Those participating in the September 12th community meeting included ANC Commissioner Sally Gresham (3F04), Marlene Berlin, and several Friends of Forest Hills Board Members, including myself and Vice President Virginia Adams Marentette, who have been part of a smaller working-group on this renovation project with DPR/Trust for the past year. Almost a dozen other neighbors provided some additional feedback on the designed concept, all of which the design team is working to incorporate.
With regard to the playground area, participants asked for a small carousel and a four-person seesaw to be added, similar to the ones at the Macomb playground. One participant asked that a playhouse be added, while another requested that the new sandbox be expanded to the same size of the current one.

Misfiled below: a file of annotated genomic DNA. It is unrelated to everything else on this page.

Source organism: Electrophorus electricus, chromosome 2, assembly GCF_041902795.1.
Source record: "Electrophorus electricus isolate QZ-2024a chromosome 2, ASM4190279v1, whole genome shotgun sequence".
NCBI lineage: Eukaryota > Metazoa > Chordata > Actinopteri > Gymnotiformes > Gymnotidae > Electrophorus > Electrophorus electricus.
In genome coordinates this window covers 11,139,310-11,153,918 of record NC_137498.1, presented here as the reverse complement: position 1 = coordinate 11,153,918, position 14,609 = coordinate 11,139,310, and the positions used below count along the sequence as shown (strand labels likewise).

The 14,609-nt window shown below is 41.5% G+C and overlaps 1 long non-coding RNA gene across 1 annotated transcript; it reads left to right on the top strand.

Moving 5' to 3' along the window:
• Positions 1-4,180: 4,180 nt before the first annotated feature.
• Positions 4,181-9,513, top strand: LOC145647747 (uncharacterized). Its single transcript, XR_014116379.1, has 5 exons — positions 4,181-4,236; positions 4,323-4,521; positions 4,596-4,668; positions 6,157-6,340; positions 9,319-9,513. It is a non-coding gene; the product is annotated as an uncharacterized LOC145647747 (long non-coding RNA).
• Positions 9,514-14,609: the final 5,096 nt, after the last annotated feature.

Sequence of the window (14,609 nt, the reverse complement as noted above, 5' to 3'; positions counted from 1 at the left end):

With regard to the Brandywine side of the design plan, participants asked that it be kept adult-focused, which means removing a “play seating” structure that was in the original plan and incorporating the adult aerobic outdoor gym mentioned above. Some residents also asked that DPR add better lighting along the walkway that will be redone along the pathway between Chesapeake and Brandywine Streets.
Others expressed concern that the gazebo, which is currently in poor condition and deemed unsafe, will no longer be present. To make up for the gazebo seating area, there was discussion about adding picnic tables, and possibly some kind of covering near the new amphitheater area.